When senior leaders from more than 30 countries and 4 international organizations converge on Helsinki on May 5th for two days of intensive discussion, the over-arching topic will be one that is closely associated with Finland’s capital city – security.
But this time, unlike 1975 when Helsinki hosted the Conference on Security and Cooperation in Europe, or 1990 when President George Bush met President Mikhail Gorbachev met in the same city for a path-breaking U.S. – Soviet summit, the leaders arriving in Helsinki will be working on a new aspect of security, one that will better protect the world from infectious disease threats.
The Helsinki meeting is the next major step in a historic partnership unveiled Feb. 13 in Washington, D.C., called the Global Health Security (GHS) Agenda. This effort is aimed at improving our ability worldwide to prevent, detect and respond to infectious disease outbreaks at a time when diseases of all types can travel greater distances in less time than ever before and potentially threaten a larger number of people no matter where they live.
With the need for a global response identified and nations committed, the meeting in Helsinki is designed to focus the effort and begin setting standards that ultimately will yield stronger protection for public health around the globe.
It is a complex undertaking, one that the world’s leading public health officials, including CDC Director Dr. Thomas Frieden and World Health Organization Director General Margaret Chan, agree must be met.
That’s why Frieden, Mr. Andrew C. Weber, Assistant Secretary of Defense for Nuclear, Chemical, and Biological Defense Programs, and Ms. Laura Holgate, Senior Director, Weapons of Mass Destruction Terrorism & Threat Reduction at the National Security Council will be active participants in Helsinki. It’s also the reason that the United States is committing over the next five years to working with at least 30 partner countries (totaling at least 4 billion people) to prevent, detect and effectively respond to infectious disease threats, whether naturally-occurring or caused by accidental or intentional releases of dangerous pathogens. We are encouraging other countries to join in this effort to realize the vision of a world where all 7 billion people are effectively protected against infectious disease threats.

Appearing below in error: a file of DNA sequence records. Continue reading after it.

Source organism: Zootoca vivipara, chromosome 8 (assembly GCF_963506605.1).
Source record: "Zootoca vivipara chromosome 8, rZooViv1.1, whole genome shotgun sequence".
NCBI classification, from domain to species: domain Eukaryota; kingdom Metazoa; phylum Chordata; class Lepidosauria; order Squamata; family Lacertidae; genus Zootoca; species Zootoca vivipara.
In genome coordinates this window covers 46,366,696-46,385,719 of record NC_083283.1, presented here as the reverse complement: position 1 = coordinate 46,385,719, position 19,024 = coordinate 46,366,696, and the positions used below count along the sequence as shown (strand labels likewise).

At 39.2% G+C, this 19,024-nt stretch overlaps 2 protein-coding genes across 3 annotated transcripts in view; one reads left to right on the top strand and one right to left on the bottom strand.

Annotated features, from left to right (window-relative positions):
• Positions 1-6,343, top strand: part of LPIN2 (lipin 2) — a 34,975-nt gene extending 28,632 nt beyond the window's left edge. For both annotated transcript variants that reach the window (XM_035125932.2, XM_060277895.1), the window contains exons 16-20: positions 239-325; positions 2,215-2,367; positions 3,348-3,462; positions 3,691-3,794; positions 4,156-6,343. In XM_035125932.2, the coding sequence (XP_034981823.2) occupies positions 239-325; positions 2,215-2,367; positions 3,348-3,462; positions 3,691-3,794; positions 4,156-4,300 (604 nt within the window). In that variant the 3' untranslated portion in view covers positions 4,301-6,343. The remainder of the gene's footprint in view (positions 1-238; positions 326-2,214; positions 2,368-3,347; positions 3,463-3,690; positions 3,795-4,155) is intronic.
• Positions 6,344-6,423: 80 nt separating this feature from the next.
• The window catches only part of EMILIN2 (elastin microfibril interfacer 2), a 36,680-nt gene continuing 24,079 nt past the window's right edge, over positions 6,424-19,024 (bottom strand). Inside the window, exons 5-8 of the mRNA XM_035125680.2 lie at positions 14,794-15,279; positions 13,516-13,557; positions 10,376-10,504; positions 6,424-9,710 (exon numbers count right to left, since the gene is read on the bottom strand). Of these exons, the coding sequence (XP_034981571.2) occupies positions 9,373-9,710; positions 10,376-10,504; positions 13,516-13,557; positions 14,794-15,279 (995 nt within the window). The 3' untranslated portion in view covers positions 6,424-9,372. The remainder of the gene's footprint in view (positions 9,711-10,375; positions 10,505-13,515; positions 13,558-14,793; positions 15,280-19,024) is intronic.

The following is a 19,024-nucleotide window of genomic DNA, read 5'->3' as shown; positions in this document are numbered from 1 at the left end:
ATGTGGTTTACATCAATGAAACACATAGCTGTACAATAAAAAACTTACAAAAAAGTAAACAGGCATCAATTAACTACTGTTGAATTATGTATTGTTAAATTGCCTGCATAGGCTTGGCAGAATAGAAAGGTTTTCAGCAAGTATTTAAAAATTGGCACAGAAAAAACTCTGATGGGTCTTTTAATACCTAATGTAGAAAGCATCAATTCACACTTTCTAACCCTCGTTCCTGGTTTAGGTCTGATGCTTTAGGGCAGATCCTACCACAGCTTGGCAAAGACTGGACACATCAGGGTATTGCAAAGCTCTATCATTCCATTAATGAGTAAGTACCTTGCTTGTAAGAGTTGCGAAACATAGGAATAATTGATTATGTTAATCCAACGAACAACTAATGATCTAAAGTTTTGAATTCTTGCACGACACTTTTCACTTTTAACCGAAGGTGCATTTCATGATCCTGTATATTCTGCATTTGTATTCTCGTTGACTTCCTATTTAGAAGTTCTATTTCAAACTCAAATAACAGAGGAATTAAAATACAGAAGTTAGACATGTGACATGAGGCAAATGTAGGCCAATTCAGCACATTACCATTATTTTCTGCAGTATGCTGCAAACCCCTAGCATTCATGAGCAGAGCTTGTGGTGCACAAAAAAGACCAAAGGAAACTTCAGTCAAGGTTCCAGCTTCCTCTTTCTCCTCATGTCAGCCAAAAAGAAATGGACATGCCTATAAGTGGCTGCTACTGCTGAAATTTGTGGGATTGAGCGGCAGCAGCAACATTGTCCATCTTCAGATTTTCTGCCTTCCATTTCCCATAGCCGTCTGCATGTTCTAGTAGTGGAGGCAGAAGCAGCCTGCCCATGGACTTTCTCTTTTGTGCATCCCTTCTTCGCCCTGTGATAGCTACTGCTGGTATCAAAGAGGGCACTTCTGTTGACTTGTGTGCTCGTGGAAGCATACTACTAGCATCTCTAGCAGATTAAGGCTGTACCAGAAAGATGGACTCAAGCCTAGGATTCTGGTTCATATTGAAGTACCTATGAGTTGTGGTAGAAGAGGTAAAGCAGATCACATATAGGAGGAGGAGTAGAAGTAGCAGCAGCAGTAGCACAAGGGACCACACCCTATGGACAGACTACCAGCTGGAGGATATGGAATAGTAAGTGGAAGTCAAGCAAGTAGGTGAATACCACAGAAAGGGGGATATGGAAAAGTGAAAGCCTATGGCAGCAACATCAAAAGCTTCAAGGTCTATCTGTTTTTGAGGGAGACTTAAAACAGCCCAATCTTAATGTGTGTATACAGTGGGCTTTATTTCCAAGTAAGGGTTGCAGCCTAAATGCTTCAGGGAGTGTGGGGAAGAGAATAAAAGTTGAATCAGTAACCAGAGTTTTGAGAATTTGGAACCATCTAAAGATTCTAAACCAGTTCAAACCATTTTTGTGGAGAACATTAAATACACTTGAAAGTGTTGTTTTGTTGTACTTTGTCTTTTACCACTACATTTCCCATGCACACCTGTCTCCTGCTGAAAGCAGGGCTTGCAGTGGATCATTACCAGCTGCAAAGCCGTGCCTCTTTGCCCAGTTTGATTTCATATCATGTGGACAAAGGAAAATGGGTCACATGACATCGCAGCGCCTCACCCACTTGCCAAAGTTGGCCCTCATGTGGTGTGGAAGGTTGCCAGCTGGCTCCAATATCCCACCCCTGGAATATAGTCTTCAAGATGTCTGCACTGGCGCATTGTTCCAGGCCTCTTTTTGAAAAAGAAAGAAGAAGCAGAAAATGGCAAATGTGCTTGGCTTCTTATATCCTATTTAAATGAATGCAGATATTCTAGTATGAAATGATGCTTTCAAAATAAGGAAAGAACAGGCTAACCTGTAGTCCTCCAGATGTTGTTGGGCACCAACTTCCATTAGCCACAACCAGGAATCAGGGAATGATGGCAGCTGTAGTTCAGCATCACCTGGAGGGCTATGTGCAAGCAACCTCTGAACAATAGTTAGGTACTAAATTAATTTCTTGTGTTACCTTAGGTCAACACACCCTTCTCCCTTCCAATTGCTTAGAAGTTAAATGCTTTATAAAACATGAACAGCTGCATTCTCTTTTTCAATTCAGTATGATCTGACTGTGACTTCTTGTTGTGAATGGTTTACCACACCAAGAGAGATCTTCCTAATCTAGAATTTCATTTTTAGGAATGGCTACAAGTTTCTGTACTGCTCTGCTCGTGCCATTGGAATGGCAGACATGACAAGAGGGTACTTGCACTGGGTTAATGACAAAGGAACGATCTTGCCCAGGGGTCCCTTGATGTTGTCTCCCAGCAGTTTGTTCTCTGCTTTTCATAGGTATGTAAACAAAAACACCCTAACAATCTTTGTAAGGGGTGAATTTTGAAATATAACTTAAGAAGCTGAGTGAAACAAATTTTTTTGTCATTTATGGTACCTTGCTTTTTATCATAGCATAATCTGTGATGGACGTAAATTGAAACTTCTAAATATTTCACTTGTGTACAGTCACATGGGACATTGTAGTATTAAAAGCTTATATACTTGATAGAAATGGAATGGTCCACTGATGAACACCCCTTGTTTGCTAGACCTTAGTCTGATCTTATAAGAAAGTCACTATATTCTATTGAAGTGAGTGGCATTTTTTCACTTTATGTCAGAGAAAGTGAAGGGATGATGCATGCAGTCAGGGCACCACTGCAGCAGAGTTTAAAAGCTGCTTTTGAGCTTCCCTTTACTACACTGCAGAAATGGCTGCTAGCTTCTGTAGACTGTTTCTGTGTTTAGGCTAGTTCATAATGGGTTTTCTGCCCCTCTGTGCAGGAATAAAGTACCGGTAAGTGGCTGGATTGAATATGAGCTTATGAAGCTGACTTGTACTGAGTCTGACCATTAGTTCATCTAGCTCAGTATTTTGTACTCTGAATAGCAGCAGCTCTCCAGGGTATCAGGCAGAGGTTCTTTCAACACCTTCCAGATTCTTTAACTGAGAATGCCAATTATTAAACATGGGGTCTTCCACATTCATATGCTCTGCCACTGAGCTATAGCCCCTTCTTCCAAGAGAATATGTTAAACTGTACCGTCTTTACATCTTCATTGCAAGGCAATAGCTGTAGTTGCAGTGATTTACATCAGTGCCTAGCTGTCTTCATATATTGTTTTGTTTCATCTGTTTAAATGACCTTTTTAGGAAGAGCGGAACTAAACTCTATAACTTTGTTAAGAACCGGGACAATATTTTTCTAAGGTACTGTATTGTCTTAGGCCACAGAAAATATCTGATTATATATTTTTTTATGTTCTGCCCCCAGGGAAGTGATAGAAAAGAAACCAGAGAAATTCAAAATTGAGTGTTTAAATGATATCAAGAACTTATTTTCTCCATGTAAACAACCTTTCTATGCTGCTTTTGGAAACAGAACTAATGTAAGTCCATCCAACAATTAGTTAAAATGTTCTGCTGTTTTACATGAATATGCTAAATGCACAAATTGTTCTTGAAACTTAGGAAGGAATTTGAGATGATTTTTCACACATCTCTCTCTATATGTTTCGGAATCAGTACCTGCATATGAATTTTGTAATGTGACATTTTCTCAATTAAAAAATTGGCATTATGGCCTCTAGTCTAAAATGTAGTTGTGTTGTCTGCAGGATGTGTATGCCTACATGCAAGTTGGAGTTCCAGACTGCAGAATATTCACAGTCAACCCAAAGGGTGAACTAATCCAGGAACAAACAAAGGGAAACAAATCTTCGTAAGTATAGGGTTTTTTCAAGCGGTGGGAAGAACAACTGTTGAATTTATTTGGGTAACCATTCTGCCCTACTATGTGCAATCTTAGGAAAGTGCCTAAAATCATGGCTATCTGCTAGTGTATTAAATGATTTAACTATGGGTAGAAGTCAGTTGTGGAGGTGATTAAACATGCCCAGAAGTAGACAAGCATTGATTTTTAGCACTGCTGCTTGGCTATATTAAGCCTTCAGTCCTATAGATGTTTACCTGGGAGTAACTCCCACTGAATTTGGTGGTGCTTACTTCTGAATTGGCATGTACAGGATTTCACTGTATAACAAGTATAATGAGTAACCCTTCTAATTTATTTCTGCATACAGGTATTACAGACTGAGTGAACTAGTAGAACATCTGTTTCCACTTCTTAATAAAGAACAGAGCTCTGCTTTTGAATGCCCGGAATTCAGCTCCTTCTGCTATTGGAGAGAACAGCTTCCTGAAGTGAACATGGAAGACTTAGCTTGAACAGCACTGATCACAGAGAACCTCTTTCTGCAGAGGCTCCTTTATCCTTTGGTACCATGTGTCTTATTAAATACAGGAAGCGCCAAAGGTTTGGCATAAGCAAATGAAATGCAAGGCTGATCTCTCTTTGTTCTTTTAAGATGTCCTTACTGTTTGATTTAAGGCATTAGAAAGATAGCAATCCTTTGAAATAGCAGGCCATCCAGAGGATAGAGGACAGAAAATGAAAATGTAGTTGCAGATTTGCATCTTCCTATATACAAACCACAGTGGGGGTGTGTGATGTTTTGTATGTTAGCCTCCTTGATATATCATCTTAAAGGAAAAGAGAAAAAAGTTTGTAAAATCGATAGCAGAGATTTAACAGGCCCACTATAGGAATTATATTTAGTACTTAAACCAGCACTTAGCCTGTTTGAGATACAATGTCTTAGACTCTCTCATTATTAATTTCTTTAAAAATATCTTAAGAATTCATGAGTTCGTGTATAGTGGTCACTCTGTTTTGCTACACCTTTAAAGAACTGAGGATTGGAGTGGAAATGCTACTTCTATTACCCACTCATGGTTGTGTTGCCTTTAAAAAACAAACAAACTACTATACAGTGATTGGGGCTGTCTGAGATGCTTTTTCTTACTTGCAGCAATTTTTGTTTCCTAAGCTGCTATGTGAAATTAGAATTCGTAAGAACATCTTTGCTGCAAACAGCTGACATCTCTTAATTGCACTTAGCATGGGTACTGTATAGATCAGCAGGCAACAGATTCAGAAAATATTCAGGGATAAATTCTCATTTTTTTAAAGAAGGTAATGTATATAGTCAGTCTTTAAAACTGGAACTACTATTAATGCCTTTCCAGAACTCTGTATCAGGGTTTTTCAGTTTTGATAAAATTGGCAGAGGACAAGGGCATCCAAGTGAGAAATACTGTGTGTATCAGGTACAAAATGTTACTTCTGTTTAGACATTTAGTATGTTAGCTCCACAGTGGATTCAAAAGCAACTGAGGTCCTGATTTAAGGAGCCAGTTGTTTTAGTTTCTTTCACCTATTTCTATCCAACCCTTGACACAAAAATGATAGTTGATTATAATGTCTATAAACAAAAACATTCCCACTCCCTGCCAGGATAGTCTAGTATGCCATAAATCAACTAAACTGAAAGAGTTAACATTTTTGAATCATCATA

The GHS Agenda Commitment Development meeting held on May 5-6 in Helsinki will help reach that goal by bringing together leaders from many countries, global partner organizations, and the multiple sectors needed to make progress of the GHS Agenda. Discussions at the meeting will focus on making commitments to accelerate global health security that are measureable, substantive and support the WHO International Health Regulations.
This year, CDC is combining resources and expertise with the Defense Threat Reduction Agency (DTRA) to build on the success of last year’s GHS demonstration projects in Uganda and Vietnam by expanding the list of countries for GHS implementation in Ethiopia, Georgia, India, Jordan, Kazakhstan, Kenya, Philippines, South Africa, Tanzania, and Thailand.
To advance GHS in these countries, our focus for fiscal year 2014 is to develop and implement initial, demonstration project-like activities including strengthening laboratory and surveillance systems and developing emergency operations centers. CDC field staff and programs across the agency, in collaboration with host nation Ministries, other U.S. Government departments, and other GHS stakeholders will develop and implement initial GHS activities; develop country-specific 5-year GHS Strategic Plans; and develop an implementation plan for Fiscal Year 2015.
From March 17-20, 2014, CDC hosted its first GHS Conference. This event synergized staff from 18 CDC field offices and from programs across the agency to plan the agency’s way forward for GHS planning and implementation. We are now shaping GHS implementation in countries including recommendations, engagement with country teams, and alignment of technical activities with the GHS Agenda objectives and measures.
And now, Frieden will be extending those efforts in Helsinki where he will moderate the first GHS Commitment Development Meeting. This meeting marks an important opportunity for other countries to commit to accelerating global health security in their country, region or globally.
It will take a concentrated global public health effort to protect people from infectious disease threats. Every country has a role to play in preventing, detecting, and responding to these threats.